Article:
Duration—> The Super Size Me movie. After the guy ate McDonalds each time, he felt good on account of all the sugars and good taste, etc. Later though, he'd crash and get sick. Pleasure followed by pain.

Cost—> The cost of eating brocoli is better than McDonalds in the long run. Bonging beers also sounds like a good idea at first too, until you get a hangover.

*The point is not instant pleasure but what is the cost and duration*
-The best odds for long term pleasure is to figure out the most responsible method.

Hedonic Calculus: Do I go out or stay in and study? (use a number scale)
Studying = causes pain, but has long term benefits. (15)
Going out = pleasure at first, but short term benefits and pain later. (8)
15 vs. 8

*How do we compare good material objects/benefits to long term (ex, schooling) benefits?*
Bentham: "Maybe we don't know the #'s but we have a general idea of how things rank."
(ex) choosing a steak vs. an ipod

Hedonist vs. Utilitarianism

(Hedonist) —We all follow principles of utility and we all follow things of pleasure for ourselves.
(Utilitarianism) — Same type of thing except we follow things of pleasure for society as a whole.

Bentham: Let's set up laws that set up ways to help people have long term benefits that are good for themselves and good for society. Doesn't matter if it's good for them or not sometimes though, as long as it's good for society. Same type of idea for the education system and taxes.

Brittany Kaminsky: Lecture notes for Feb 24th.

*Bentham believes in the principle of utility
-you should try to maximize pleasure and minimize pain
*The opposite of the principle of utility is the principle of asceticism
-you should deny yourself of bodily pleasures and experience pain to get closer to god
*Utilitarianism is a consequentalist theory-it focuses on outcomes of an action rather than intentions
*Bentham is an act utilitarian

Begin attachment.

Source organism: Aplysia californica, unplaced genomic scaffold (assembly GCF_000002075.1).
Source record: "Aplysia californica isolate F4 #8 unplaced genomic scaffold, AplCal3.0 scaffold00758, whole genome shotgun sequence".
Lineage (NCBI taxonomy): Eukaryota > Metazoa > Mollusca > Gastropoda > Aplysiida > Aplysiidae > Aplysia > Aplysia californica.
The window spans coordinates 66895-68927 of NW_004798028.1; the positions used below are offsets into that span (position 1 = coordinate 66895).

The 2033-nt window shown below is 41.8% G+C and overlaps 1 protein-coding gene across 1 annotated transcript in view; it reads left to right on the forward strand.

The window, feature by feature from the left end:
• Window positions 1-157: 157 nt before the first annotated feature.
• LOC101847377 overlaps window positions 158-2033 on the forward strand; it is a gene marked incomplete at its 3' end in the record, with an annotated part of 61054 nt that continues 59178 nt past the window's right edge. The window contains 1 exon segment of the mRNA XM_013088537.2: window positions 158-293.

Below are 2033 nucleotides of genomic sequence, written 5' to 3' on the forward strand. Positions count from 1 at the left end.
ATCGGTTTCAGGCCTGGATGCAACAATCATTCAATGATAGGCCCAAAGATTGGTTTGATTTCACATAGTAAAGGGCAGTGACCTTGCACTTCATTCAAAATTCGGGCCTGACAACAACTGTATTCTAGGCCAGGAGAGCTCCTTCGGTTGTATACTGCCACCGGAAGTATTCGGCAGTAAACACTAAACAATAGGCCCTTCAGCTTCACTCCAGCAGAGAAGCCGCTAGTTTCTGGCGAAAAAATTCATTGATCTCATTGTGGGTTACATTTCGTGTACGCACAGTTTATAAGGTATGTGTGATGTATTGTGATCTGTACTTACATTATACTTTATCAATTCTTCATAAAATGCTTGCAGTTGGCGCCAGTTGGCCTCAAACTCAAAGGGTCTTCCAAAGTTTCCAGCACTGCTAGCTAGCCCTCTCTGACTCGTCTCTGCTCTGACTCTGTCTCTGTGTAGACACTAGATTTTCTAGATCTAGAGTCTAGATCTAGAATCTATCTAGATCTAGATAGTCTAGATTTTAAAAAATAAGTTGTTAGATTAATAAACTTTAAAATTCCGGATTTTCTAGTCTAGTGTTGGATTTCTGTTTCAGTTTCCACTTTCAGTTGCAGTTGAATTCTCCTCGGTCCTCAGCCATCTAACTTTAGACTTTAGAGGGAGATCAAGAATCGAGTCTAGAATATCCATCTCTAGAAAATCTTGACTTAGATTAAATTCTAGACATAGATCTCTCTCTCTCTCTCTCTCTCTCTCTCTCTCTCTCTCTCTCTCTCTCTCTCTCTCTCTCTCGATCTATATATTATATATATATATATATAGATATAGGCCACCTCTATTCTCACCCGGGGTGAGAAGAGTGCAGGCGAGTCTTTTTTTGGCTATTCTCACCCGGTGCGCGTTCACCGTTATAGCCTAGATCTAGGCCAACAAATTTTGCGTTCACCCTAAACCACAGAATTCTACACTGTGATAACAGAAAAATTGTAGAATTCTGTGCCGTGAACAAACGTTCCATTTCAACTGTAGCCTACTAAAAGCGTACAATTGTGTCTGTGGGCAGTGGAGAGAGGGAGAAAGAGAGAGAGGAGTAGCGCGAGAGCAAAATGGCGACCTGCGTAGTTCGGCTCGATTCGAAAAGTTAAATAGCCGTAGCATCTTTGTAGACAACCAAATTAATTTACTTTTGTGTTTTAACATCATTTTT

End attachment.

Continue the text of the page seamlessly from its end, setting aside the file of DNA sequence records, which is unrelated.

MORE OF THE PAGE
*Utilitarians think that there is no difference between killing and letting someone die.

Examples of this mentality are shown in different variations of the trolley problem.

1)You are sitting on a switch box for a trolley car. The trolley is on the track and is headed toward a car that is stuck on the tracks with 5 people inside. On the other track is a woman tied down to the tracks. Do you switch the tracks and kill the one woman or do nothing and let 5 people die?
-3/4 of people would switch the track and kill the one woman

2)There is a trolley carrying 5 people on the track and up ahead there is a problem in the track and it is going to derail. On the bridge there is a fat man that you could push into the trolley to save the 5 people, but killing the fat man. Do you push the fat man over the bridge and save 5 people or do you do nothing and let the trolley derail.. killing 5 people?
-Utilitarians would push the fat man because there is more people saved.

another example was created by Bernard Williams:
3)Jim goes to a village and sees 20 people tied up about to get shot. The commander is excited to see an American and says that if Jim shoots one of the people, than the other 19 can go free, or all 20 people will be shot.
-this example isnt a no-brainer. you have to take into account integrity-Jim will have to become a murder
-Williams believes that there is a difference between killing someone and letting them die.

*Utilitarians believe that if you do a certain action which causes a certain outcome, you are partially responsible for that outcome
-like if you save adolf hitler from drowning, you are partially responsible for the murder of millions of people

*Rule utilitarians think that people make snap judgements and there is not enough time to do the hedonic calculus that Bentham talks about
*They believe that you have rules of thumbs (aka coristics) that help simplify decisions and allow you to make snap judgements more easily

*Moral luck-you can do something that you think is the right thing, but turns out to be the wrong thing
-Utilitarians and Virtue ethicists believe in moral luck